The Interview: Cinequest Winner Rowan Meyer

The Cinequest Film Festival in Silicon Valley recently announced the winners of their screenwriting contests. I was privileged to serve again as a judge for the competitions. The winner of the 30-minute Teleplay category is “Patient” written by Rowan Meyer. “Patient” is about an actor who poses as a patient in a teaching hospital (it’s a real job). I interviewed the New York-based Meyer via email about where he got the idea for his winning script, how he tackled tone, and day jobs.

Synoptic Media: How many scripts have you written?

Meyer: I've written six episodes so far for my series "Patient", and a spec script for "Brooklyn Nine-Nine". I also have a bajillion sketches, a couple plays, and am working on a feature.

To how many contests did you submit this script?

I think about 8 or 9. Cinequest was the first, though. I'm waiting to hear back from the others which have summer notification dates, but I did recently find out that I'm a quarter-finalist for the ScreenCraft Screenwriting Fellowship.

Writer/Actor Meyer in action. Photo courtesy of Tim Liu.

How did you get started writing?

I've been writing for as long as I can remember. I didn't have money as a young kid to buy Christmas presents for my family so I would write stories on computer paper and bind them into a sort of book. It was cute at first, but now they still expect it, even in my 30s. The holidays are a busy writing time for me.

Your script is about an actor, Adrian, who poses as a patient at a teaching hospital—something called a Standardized Patient. How did you get the idea?

I graduated from Rutgers with a MFA in Acting, moved to New York, and started looking for a survival job. I am, however, the world's worst waiter, so wanted to find something more creative. A friend told me about an ongoing gig he had as a standardized patient, someone who pretends to take on illnesses to help train med students and new doctors. It sounded perfect. I was both a trained actor and had a degree in biology. How could I be any more qualified, thought I? Well, all the hospitals with SP programs that I applied to thought otherwise because I couldn't even get an interview. In the end I threw up my hands and said, "Fine! I'll just write it for myself, then! That'll show 'em!"

Excerpt from Meyer's script "Patient."

How long did it take you to write the first draft?

Two days. Or, nights, rather. I do my best writing around 1:00 am.

What else is involved in your writing routine?

Can I let you know when I find a routine? I'd like to say it involves a steaming cup of Earl Gray and sitting at my reclaimed cherry wood desk for three hours a day... but usually it involves me sending a dozen emails to myself about lines or plot points I want to remember while waiting for the train or in line at Trader Joe's. Truly sitting down with the express intention to write is very difficult for me.

How did you learn the craft of screenwriting?

My only 'training' has simply been watching huge amounts of TV and film. Like digital osmosis. I've never taken a class, though I would like to this year. I did recently read "Save the Cat" by Blake Snyder which has some pretty good advice on structure. It's a bit formulaic, but it's probably a good idea to at least learn the formula before deviating from it. In terms of formatting a script, I just picked it up from reading audition sides and Googling the rest. I'm no doubt breaking at least a dozen rules with every teleplay I write. favorite comedies always have some measure of darkness or underlying tragedy in them.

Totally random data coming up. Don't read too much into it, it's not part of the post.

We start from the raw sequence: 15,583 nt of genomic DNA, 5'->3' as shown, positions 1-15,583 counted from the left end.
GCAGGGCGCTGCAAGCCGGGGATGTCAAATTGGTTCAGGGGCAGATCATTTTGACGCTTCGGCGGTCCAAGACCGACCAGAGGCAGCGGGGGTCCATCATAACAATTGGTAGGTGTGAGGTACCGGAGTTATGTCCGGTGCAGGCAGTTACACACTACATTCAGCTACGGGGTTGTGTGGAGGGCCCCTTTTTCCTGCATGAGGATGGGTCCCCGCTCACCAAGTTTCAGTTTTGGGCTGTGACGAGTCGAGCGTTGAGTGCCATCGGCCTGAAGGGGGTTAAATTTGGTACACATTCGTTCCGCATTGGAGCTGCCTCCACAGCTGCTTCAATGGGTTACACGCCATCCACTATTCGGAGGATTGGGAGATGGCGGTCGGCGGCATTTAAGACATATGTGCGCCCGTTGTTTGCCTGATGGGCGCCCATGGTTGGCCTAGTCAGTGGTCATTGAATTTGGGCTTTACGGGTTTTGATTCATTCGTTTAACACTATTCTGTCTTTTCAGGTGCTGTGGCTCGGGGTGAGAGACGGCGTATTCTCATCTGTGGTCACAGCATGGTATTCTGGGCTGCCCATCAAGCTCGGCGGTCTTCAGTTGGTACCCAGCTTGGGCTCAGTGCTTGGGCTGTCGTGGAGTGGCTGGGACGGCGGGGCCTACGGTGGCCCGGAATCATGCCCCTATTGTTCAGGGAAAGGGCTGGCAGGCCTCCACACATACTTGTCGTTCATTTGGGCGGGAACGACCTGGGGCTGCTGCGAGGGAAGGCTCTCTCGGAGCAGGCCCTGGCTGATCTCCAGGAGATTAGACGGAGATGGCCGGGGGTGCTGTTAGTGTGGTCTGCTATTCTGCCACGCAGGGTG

— Rowan Meyer, Writer/Actor

Your script is an interesting mix of drama and comedy. There's a scene in which the protagonist, playing a hospital patient, uses stage blood to make it look like he’s bleeding from his eyes. There's a scene in which he talks dirty to a vending machine. And there’s a scene in which he sings to an Alzheimer’s patient. How did you tackle tone?

I think "Patient" at its heart is a comedy, but my favorite comedies always have some measure of darkness or underlying tragedy in them. As any stand-up comedian will tell you, comedy comes from pain. Adrian, the protagonist, finds himself (and puts himself) in endless ridiculous situations which, incidentally, are a blast to write. But when you strip away the audience and force him into a vulnerable place, you see that the laughter is a mask for the ugly, complicated stuff underneath. That's just as interesting to me as, say, writing a botched three-way (spoiler: episode 3). 

Do you belong to a writers group or have friends who are fellow writers that you utilize for brainstorming or feedback?

I do know some top notch writers who - for some unknown reason - always let me send them my stuff. I'm very lucky in that regard. Writers groups are wonderful, but I find the idea of joining one to be intimidating. I should probably get over that.

Do you have a so-called day job that supports your creative pursuits? 

I've got two. One is a desk job, and I also get work through TaskRabbit, an app that outsources chores like furniture assembly and heavy lifting. I actually kind of enjoy doing that.